Bunions and hammertoes are just two of the foot concerns that we handle at Desert Foot Surgeons. Our Phoenix foot doctor, Stephen Geller, DPM, can help. Both conditions can be the result of genetics as well as other possible causes.
A bunion is a bony protrusion that can occur at the base of your big toe, at the joint where it is attached to the foot. It can impede your ability to walk in a normal fashion and can cause discomfort and pain, sometimes severe. Pressure and friction from walking and from socks and shoes can lead to the formation of calluses too. In many cases, bunions develop due to too much pressure on the big toe joint because of the way you walk. Other outside causes include having flat feet, and wearing shoes that are too tight. At least partially because of the high-heeled shoes, women are more prone to bunions than men are. Treatment by our Phoenix foot doctor will often be dependent on the severity of the problem. For example, if you have a bunion that is not causing any pain or discomfort, you may need no treatment at all at that time. When treatment is necessary, it can be either lifestyle changes (such as wearing more comfortable shoes) to using bunion pads or arch supports to help redistribute the weight on your foot. In more severe cases, surgery may be needed to remove the bunion and give you relief from the pain and difficulty.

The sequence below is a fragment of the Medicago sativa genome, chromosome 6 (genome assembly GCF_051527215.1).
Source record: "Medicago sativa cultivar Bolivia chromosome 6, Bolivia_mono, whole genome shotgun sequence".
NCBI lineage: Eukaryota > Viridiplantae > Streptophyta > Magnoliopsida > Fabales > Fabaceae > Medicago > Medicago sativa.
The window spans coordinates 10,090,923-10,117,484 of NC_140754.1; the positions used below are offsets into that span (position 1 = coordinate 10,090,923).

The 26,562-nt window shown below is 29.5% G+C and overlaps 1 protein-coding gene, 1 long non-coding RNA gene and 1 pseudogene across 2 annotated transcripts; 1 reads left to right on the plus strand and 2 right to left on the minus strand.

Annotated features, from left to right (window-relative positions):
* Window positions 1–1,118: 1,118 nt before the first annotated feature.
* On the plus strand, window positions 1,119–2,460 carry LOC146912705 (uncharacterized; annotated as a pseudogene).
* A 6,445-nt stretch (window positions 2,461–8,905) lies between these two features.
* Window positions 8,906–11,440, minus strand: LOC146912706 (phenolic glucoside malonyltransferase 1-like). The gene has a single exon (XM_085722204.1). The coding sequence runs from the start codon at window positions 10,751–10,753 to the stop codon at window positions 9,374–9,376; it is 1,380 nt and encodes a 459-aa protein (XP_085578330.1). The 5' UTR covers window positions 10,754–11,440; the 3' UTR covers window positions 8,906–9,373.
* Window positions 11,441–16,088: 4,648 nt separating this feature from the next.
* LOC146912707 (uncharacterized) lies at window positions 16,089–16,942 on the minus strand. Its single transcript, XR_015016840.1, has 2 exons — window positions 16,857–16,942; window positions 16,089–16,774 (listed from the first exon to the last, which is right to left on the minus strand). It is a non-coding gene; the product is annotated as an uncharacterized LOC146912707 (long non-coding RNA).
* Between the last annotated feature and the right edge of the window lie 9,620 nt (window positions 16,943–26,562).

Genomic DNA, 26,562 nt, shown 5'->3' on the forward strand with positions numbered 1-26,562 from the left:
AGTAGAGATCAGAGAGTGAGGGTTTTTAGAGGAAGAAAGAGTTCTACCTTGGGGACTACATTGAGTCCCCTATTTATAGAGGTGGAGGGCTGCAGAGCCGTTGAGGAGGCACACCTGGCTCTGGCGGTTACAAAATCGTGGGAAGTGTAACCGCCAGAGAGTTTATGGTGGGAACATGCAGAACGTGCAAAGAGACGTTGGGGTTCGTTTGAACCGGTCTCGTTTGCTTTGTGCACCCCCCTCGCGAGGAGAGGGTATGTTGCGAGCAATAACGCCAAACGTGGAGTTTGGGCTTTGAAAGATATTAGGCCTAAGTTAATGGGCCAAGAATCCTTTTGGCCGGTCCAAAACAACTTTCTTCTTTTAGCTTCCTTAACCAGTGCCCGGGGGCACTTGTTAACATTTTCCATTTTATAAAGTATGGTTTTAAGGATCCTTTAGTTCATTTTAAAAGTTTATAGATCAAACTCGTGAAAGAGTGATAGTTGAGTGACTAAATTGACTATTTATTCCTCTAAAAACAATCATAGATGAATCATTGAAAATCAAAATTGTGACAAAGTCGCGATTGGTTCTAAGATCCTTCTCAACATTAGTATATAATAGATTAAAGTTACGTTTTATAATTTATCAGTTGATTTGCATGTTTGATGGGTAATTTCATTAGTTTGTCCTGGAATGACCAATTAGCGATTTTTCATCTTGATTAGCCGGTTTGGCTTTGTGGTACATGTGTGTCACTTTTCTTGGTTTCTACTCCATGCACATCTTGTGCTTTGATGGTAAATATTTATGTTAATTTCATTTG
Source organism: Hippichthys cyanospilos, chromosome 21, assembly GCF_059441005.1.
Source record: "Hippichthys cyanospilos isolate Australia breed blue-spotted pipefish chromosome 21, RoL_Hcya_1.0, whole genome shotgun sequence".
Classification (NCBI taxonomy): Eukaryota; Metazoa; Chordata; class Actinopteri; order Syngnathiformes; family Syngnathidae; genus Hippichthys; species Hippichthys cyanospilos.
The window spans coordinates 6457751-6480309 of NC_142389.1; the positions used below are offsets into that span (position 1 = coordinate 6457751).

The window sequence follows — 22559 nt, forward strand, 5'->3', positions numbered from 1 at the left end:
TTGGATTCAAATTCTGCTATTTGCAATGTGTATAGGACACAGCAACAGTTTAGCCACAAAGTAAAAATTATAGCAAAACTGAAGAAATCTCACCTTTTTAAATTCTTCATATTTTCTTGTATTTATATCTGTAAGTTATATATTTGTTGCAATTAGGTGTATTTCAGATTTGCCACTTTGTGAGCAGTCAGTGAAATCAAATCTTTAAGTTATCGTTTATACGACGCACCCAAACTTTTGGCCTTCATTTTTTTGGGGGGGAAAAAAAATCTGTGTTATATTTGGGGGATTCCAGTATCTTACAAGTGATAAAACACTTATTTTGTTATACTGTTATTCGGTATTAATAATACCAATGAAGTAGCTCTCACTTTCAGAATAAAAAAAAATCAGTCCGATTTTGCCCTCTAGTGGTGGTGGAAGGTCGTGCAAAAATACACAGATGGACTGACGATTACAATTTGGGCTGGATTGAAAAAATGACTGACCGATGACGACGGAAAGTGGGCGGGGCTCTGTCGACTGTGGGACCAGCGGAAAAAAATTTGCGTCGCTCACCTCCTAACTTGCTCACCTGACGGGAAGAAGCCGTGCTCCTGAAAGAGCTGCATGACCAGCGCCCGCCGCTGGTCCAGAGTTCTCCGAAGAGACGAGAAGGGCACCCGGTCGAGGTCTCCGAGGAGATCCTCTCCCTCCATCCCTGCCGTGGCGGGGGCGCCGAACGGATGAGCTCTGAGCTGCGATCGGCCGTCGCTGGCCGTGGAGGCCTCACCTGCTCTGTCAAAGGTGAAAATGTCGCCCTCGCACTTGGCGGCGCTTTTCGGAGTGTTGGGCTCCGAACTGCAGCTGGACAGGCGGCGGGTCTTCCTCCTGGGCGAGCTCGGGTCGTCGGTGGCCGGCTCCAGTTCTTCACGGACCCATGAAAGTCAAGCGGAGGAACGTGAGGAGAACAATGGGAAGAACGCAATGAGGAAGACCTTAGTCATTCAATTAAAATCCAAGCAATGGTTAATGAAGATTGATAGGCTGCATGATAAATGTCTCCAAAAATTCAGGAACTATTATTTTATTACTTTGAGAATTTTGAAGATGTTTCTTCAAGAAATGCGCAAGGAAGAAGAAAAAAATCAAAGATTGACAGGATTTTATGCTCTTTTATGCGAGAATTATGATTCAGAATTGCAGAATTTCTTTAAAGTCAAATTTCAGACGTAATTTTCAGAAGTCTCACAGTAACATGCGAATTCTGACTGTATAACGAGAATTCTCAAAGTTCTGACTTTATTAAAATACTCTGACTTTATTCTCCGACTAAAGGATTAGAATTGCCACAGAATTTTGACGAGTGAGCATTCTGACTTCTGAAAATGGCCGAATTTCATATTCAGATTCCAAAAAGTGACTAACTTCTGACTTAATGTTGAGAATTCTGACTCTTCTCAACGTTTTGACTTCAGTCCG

One of the possible causes of hammertoes is having bunions, so there is a connection as sometimes happens with foot problems. Hammertoe happens when the middle joint of your toe is stuck in a bent position. This is due to an imbalance between the muscle and ligament that surrounds the middle joint. Any toe can be affected by it. People with circulation problems or diabetes can become seriously impacted by a hammertoe and therefore should take special care to seek our Phoenix foot doctor if any difficulties occur. Other common causes of hammertoe besides genetics and bunions are arthritis and toe injuries. If your toe can still move freely, more comfortable shoes may be recommended possibly accompanied by orthotics. This will work to relieve the pressure on the foot and reduce the pain involved. Stretching and strength building exercise can also be a good idea. Surgery may be a last resort if other methods prove ineffective.